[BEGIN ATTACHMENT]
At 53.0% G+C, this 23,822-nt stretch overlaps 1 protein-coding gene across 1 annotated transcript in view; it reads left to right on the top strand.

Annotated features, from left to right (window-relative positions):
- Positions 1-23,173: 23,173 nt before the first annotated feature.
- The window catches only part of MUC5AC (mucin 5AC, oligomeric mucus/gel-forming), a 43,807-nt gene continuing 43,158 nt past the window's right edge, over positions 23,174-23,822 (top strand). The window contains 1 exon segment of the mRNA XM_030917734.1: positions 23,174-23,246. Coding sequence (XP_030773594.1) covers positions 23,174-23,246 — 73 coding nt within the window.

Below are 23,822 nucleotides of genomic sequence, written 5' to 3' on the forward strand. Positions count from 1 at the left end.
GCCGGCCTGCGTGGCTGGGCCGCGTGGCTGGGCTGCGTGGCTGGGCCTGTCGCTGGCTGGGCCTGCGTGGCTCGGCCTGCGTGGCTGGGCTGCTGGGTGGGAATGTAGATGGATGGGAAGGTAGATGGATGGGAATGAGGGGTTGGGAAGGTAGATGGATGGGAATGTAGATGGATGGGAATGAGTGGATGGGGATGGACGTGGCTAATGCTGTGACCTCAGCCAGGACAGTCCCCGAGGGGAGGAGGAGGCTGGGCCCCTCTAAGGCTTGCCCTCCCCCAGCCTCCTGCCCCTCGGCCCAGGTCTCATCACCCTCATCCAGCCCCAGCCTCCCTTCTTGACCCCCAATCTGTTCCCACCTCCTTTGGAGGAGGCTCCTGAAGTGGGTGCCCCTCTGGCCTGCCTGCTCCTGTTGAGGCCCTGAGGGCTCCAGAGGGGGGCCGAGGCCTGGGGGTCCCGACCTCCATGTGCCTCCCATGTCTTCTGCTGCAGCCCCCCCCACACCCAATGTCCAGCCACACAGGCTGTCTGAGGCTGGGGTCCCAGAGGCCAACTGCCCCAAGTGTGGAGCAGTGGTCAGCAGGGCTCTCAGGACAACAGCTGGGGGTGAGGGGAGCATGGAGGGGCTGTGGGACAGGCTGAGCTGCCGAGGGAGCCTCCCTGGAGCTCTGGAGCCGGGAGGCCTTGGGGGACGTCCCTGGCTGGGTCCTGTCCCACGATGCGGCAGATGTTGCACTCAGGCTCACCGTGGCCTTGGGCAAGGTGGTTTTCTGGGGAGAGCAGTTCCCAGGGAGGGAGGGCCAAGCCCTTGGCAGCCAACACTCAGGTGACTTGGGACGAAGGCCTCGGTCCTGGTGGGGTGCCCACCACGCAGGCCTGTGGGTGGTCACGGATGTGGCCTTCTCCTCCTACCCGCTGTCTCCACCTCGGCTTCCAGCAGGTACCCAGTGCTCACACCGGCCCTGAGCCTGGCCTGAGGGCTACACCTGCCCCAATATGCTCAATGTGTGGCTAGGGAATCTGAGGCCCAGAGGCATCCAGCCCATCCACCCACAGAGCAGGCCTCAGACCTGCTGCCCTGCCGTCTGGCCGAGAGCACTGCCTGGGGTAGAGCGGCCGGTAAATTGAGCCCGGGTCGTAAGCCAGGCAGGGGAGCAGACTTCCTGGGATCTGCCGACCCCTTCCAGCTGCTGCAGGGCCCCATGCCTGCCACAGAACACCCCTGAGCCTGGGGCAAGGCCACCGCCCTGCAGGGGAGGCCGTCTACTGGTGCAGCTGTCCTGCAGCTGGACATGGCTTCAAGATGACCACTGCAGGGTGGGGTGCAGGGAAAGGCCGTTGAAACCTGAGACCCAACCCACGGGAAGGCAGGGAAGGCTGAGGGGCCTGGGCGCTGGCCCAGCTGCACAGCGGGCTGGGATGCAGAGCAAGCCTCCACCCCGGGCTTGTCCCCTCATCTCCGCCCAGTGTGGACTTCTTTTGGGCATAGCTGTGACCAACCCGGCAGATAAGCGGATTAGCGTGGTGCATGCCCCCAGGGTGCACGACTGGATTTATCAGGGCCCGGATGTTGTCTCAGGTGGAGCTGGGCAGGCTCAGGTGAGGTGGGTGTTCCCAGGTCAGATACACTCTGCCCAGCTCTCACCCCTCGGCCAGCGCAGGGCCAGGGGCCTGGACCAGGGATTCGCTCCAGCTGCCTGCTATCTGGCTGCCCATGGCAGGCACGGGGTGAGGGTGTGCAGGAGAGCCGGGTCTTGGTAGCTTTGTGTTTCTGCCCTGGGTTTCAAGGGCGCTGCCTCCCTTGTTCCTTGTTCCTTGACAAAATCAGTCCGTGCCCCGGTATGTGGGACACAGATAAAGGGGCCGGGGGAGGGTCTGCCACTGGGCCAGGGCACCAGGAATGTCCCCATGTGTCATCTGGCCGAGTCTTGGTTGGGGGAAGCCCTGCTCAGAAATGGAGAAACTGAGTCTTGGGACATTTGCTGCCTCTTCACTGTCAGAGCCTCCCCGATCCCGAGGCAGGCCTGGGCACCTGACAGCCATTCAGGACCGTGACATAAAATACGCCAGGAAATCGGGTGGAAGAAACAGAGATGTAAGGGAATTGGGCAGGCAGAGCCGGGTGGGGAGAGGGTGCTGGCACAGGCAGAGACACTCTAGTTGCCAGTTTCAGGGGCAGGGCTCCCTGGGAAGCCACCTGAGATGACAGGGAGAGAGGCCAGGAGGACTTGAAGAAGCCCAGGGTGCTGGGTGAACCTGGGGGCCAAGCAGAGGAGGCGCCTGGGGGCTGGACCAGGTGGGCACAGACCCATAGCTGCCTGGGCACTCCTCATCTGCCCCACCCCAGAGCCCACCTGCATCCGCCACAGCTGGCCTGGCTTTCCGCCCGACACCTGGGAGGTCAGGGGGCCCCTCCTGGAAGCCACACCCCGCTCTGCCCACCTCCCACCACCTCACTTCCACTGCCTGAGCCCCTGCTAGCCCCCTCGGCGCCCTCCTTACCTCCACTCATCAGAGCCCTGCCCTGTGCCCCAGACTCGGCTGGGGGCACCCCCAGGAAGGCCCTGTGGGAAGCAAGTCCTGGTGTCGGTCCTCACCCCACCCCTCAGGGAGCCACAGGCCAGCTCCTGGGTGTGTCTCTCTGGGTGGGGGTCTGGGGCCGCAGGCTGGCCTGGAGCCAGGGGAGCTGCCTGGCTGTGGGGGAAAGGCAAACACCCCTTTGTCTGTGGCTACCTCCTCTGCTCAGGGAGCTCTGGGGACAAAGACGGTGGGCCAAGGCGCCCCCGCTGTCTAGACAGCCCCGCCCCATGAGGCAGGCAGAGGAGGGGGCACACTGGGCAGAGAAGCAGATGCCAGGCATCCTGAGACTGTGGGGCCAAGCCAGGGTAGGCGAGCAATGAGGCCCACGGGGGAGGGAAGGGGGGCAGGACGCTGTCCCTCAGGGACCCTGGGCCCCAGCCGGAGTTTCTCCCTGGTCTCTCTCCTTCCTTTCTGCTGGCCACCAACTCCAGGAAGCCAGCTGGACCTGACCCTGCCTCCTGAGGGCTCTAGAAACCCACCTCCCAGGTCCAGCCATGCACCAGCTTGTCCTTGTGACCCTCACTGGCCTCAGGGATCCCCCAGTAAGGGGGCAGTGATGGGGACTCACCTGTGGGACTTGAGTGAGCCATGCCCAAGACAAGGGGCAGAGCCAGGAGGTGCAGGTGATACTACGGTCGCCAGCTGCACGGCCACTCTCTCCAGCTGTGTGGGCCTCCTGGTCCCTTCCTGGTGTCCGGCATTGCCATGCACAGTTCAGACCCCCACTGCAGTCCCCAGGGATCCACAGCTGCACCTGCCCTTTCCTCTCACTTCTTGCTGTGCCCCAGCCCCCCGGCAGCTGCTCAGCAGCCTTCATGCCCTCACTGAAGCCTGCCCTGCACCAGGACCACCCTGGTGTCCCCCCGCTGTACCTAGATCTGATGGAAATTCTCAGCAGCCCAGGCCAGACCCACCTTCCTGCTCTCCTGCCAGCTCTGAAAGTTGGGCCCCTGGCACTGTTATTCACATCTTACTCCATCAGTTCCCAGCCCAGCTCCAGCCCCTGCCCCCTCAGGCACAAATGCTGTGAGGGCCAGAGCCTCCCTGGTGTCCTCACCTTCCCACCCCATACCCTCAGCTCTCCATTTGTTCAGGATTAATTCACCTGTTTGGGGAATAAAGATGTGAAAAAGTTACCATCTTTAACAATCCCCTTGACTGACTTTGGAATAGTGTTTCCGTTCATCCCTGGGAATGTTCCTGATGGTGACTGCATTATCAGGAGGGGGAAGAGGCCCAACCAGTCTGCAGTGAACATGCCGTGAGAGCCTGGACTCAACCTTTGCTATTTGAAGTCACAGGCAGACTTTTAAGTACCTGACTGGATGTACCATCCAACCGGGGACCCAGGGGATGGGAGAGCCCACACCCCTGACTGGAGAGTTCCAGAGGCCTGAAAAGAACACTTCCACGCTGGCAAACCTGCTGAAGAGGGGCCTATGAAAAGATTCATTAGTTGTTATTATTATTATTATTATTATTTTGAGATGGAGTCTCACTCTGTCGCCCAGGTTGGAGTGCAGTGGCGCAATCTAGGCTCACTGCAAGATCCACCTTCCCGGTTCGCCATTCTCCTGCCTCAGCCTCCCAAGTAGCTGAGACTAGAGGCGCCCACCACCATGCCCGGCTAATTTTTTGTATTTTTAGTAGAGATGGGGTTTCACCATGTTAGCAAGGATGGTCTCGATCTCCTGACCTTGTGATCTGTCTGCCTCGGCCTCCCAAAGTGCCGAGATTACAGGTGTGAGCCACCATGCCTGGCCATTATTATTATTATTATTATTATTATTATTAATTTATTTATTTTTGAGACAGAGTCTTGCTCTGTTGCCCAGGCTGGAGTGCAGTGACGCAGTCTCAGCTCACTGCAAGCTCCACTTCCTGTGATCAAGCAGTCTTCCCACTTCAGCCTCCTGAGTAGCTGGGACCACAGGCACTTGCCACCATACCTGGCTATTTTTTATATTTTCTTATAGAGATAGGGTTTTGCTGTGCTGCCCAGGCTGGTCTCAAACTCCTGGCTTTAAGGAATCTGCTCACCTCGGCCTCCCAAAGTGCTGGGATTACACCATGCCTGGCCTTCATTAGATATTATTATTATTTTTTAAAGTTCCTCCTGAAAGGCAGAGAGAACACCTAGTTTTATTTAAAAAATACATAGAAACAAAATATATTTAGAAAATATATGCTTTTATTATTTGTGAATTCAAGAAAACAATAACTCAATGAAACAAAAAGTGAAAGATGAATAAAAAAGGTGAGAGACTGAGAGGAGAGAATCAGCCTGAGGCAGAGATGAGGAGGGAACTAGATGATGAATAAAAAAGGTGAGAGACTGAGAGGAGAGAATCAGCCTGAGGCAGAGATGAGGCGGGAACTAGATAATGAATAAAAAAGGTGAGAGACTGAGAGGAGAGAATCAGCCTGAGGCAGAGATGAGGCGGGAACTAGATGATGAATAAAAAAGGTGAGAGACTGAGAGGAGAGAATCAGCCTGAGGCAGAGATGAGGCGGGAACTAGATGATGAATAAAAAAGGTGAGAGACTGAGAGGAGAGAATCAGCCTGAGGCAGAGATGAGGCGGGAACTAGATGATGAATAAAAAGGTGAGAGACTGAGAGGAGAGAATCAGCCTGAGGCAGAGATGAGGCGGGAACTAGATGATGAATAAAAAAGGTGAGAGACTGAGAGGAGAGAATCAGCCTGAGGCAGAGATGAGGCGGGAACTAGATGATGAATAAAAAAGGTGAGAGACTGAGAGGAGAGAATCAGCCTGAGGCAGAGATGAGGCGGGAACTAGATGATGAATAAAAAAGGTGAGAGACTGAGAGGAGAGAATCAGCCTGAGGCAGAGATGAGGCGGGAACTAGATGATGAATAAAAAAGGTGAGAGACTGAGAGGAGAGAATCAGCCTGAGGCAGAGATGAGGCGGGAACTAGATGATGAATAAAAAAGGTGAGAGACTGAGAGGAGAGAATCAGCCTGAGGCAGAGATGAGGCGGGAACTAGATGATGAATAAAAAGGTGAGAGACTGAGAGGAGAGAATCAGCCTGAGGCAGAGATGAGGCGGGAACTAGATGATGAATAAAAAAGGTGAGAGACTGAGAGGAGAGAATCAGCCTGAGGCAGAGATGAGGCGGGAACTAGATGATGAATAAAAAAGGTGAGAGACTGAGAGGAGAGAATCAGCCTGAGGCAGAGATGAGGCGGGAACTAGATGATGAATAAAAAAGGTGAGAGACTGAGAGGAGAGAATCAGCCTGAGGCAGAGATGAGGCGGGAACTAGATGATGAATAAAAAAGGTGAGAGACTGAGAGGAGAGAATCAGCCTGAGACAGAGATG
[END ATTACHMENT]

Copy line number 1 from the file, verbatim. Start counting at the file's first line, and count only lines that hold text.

At 53.0% G+C, this 23,822-nt stretch overlaps 1 protein-coding gene across 1 annotated transcript in view; it reads left to right on the top strand.